One of the Federal Reserve System’s main tasks is to ensure the safety and soundness of the nation’s financial institutions through our supervision of their activities. At the Minneapolis Federal Reserve Bank, we support this System function in a number of ways, and one of the more important is our ongoing study and encouragement of enhanced approaches to supervision. Our Annual Report essay this year—authored by Ron Feldman and Jason Schmidt—is about one of those ideas: using financial market information as an input into the supervisory process.
The essay has two distinct pieces. The first is data-based. It documents that, in the run-up to the recent financial crisis, information in financial market data would have flagged many firms that ultimately faced collapse. Critically, in some cases, market data moved ahead of certain supervisory assessments. This evidence strongly suggests to me that the auxiliary use of market data could have encouraged supervisors to respond more quickly and forcefully to excessive risk-taking on the part of financial institutions in the period before the financial crisis.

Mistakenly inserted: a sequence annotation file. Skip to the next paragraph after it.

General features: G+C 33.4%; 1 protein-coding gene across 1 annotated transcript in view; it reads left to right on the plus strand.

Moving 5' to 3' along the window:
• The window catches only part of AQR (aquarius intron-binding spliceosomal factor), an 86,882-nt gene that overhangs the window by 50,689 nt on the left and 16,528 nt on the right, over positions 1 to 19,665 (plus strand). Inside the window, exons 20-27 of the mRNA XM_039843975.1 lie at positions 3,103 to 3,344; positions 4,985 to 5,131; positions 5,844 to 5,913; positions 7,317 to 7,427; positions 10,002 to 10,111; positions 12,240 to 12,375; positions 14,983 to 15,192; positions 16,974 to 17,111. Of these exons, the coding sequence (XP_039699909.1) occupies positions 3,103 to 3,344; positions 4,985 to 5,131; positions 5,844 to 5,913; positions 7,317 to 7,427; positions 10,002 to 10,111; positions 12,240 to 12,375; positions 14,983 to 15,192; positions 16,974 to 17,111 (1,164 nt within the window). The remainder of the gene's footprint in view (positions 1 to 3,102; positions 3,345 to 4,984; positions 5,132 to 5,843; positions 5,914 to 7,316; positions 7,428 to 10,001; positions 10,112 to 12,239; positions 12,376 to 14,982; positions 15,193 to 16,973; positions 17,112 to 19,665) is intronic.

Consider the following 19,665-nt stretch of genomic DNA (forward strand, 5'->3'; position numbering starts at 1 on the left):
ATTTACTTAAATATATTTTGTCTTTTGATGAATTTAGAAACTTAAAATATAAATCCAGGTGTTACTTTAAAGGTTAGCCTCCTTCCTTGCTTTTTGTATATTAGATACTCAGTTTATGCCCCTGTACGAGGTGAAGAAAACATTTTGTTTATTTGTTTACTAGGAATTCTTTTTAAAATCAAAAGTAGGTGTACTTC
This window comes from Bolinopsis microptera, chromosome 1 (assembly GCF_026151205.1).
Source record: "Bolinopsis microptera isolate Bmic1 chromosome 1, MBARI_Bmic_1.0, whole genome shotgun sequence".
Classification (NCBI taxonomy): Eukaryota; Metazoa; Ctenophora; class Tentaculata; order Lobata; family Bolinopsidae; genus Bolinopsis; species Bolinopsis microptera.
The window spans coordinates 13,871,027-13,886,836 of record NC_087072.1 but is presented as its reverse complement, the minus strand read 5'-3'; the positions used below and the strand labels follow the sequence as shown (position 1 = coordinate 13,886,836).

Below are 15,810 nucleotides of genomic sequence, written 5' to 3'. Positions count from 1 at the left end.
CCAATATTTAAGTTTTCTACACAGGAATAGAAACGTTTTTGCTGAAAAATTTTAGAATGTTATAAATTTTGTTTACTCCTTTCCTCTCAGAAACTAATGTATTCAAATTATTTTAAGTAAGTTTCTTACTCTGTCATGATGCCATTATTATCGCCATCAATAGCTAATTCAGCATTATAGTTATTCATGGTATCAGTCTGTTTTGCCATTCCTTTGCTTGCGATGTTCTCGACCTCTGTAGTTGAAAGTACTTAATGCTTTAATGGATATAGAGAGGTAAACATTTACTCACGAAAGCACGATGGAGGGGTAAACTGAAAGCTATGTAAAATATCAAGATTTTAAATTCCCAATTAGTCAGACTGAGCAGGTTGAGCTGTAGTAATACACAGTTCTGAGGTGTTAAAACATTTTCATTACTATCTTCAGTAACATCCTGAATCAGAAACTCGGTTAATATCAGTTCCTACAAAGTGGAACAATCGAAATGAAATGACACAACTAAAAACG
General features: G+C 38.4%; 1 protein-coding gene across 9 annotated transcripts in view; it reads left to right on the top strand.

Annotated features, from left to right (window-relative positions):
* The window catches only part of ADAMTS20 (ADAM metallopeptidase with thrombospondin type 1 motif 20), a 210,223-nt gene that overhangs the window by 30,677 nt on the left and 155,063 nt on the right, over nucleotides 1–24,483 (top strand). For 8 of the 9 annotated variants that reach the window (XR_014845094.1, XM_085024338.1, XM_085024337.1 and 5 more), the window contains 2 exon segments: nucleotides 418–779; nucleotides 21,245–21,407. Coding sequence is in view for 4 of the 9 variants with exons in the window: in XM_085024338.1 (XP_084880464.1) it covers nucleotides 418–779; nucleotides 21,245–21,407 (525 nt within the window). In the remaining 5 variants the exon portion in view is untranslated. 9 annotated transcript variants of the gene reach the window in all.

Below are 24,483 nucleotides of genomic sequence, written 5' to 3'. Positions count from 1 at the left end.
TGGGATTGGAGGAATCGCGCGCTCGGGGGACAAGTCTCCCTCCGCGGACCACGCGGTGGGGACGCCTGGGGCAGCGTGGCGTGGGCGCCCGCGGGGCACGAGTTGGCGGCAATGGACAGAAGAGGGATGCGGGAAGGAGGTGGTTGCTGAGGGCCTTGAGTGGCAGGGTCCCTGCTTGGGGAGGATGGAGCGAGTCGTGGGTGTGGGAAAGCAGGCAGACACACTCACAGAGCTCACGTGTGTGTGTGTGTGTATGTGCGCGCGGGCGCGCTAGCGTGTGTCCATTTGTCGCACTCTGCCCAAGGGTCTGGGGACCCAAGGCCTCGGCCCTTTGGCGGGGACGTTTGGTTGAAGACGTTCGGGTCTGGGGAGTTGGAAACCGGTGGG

Of course, market prices, like any other known system, are not perfect in identifying potential problematic banks. Consequently, in the second part of the essay, the authors provide a research agenda to address weaknesses in the use of market data in the supervisory process.
I’ve always been interested in the idea of using financial market information as an input into the supervision of financial institutions, and this year’s Annual Report essay has only served to increase my enthusiasm for this approach. So, I’m delighted that this idea is now being translated into specific policy proposals. Recently, the Federal Reserve Board of Governors proposed a rule that would require supervisors to take a second look at a firm when market prices indicate that the firm appears risky.* The Minneapolis Fed’s analysis over the years, and in this essay, provides strong support for the proposition that this proposed rule can help mitigate the risk of a recurrence of the events of 2008.